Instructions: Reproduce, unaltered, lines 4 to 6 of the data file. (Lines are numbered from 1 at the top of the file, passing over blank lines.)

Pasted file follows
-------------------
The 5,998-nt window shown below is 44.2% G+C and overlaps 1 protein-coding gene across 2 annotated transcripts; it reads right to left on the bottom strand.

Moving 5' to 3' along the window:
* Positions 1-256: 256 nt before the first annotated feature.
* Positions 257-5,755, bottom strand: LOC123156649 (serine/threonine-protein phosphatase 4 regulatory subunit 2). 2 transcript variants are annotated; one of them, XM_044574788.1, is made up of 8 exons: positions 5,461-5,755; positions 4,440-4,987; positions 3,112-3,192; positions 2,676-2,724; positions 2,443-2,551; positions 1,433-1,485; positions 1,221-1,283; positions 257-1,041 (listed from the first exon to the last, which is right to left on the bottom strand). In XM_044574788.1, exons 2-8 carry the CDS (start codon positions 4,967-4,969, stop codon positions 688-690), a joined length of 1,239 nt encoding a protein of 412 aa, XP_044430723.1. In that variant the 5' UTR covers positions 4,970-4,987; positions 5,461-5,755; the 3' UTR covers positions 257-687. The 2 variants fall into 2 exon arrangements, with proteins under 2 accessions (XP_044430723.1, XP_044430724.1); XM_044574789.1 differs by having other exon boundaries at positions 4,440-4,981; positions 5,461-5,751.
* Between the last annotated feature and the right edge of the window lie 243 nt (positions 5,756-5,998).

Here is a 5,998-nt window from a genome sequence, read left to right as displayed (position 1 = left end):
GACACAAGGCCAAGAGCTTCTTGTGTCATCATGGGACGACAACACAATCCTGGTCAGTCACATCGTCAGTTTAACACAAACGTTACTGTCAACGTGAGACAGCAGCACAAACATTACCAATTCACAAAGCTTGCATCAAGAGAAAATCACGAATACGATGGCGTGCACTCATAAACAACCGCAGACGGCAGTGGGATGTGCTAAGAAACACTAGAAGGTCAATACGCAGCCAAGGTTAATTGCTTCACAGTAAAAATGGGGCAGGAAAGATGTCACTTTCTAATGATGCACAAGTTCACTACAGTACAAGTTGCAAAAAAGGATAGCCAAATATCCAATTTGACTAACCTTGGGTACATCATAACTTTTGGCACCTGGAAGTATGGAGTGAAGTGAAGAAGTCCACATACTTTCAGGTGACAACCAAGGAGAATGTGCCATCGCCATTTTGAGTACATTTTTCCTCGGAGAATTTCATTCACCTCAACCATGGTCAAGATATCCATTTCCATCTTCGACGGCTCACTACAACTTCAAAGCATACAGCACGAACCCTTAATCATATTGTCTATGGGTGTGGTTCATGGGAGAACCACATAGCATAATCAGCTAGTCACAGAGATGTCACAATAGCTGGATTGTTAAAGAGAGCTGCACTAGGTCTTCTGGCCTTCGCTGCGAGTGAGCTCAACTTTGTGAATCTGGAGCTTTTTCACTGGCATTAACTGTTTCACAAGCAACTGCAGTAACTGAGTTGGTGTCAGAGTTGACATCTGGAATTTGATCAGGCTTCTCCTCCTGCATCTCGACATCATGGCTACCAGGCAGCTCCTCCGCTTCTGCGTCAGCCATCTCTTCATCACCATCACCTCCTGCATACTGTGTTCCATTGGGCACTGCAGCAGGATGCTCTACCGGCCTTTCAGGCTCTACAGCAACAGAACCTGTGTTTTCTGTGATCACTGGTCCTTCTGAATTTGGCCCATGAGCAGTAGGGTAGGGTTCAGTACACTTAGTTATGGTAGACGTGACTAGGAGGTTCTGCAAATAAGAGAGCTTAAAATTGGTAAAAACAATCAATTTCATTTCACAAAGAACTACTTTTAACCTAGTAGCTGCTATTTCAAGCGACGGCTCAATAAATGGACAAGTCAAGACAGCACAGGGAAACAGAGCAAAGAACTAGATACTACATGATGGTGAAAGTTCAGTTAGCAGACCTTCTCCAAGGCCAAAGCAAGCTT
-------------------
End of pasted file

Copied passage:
* Positions 257-5,755, bottom strand: LOC123156649 (serine/threonine-protein phosphatase 4 regulatory subunit 2). 2 transcript variants are annotated; one of them, XM_044574788.1, is made up of 8 exons: positions 5,461-5,755; positions 4,440-4,987; positions 3,112-3,192; positions 2,676-2,724; positions 2,443-2,551; positions 1,433-1,485; positions 1,221-1,283; positions 257-1,041 (listed from the first exon to the last, which is right to left on the bottom strand). In XM_044574788.1, exons 2-8 carry the CDS (start codon positions 4,967-4,969, stop codon positions 688-690), a joined length of 1,239 nt encoding a protein of 412 aa, XP_044430723.1. In that variant the 5' UTR covers positions 4,970-4,987; positions 5,461-5,755; the 3' UTR covers positions 257-687. The 2 variants fall into 2 exon arrangements, with proteins under 2 accessions (XP_044430723.1, XP_044430724.1); XM_044574789.1 differs by having other exon boundaries at positions 4,440-4,981; positions 5,461-5,751.
* Between the last annotated feature and the right edge of the window lie 243 nt (positions 5,756-5,998).

Here is a 5,998-nt window from a genome sequence, read left to right as displayed (position 1 = left end):